• A multinational pharmaceuticals group in connection with various projects related to data protection law:
    • introducing a customer relationship management system;
    • introducing an internal knowledge management system;
    • introducing a data loss prevention system and a system for screening e-mail and internet traffic;
    • introducing an internal document sharepoint system.
  • An Asian bank in connection with a global investigation project by coordinating and planning the internal investigations for Germany and cross-border consultations. Assessing various options for transferring data to the USA, preparing numerous contracts (agreement for contract data processing pursuant to section 11 BDSG; data transfer agreement with service provider, standard contract clauses with contract data processor, intra-group agreement with nine parties as data processors and data controllers). Preparing a works agreement on e mail screening and negotiations with the works council (interface with employment law).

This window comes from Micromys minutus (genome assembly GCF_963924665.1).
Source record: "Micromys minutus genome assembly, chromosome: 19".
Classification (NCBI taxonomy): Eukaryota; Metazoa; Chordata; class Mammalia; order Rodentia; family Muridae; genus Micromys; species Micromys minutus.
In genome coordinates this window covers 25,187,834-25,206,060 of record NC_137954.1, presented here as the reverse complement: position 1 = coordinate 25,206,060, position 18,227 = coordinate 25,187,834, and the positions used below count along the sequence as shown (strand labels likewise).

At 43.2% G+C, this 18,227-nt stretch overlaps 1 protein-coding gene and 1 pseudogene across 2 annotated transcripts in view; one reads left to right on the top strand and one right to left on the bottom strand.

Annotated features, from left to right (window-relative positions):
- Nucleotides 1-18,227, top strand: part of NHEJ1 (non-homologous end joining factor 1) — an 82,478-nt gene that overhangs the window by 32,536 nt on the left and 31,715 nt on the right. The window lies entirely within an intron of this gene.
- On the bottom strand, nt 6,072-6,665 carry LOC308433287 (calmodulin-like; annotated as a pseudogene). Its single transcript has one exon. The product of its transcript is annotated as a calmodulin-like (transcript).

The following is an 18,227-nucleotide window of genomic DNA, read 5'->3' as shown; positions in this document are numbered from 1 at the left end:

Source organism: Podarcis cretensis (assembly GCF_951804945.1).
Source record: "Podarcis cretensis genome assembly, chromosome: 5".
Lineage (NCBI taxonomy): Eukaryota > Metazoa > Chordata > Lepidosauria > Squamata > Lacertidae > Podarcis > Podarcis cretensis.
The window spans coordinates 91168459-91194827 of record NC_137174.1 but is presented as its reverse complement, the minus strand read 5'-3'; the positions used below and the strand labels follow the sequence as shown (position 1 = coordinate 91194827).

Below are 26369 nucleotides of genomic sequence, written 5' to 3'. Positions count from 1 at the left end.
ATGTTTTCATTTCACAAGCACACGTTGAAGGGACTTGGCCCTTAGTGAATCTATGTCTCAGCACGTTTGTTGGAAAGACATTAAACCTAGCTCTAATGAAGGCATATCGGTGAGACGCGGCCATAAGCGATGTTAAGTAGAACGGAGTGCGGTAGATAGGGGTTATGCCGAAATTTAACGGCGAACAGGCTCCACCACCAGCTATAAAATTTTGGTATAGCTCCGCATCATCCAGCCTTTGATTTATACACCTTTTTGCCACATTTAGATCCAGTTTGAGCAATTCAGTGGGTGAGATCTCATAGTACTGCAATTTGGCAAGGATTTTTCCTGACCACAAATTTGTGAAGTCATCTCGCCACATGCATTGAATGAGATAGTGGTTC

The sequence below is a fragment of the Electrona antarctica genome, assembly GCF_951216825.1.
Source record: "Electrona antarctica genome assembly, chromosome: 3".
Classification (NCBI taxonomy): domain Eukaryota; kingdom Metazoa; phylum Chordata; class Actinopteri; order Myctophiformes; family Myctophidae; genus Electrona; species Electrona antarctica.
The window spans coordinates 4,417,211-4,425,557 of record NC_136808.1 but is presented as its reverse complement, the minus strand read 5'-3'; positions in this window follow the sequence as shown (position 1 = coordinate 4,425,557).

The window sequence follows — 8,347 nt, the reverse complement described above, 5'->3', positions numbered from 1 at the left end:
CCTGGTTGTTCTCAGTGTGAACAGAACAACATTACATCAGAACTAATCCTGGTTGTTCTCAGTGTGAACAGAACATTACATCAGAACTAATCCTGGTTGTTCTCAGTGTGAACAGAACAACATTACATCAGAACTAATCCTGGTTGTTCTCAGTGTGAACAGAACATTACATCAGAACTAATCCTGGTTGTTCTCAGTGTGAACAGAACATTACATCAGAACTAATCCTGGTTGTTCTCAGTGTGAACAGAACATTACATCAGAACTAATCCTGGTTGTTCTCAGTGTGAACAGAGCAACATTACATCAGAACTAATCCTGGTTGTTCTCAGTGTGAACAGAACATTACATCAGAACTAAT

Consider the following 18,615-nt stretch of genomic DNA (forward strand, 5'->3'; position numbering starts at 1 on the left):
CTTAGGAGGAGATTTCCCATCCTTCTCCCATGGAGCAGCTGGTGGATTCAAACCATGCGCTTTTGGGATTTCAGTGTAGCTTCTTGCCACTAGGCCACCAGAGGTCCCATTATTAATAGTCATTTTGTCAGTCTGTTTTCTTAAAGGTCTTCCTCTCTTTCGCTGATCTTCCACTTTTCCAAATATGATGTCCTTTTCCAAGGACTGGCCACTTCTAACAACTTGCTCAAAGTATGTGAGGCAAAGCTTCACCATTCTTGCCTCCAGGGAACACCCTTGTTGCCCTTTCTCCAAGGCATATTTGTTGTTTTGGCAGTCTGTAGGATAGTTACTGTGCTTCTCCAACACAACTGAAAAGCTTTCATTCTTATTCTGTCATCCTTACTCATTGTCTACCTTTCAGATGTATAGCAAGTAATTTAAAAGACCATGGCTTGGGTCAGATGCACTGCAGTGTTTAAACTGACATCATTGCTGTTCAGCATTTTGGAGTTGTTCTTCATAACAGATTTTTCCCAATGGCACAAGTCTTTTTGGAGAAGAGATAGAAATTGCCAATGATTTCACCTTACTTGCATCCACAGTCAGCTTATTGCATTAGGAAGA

• TUI AG on data protection issues in connection with the sale of the Travelopia division, which involved coordinating the data protection law teams from six countries in total (including the USA, UK, France and Australia) with a view to performing the due diligence and negotiating/drafting the SPA with a digital business model.
  • One of the largest Asian internet companies in the world in respect of development cooperation with German industry partners in the field of mapping and navigation software for autonomous vehicles; the project is of strategic significance for all parties involved.
  • A world-leading US social media platform in the context of the proposed acquisition of a German video editing startup. The project focuses on complex issues regarding rights ownership for software (and other IP) following spin-off from a university. In addition, the technology implemented by way of the relevant software is protected by multiple patents as a computer-implemented invention.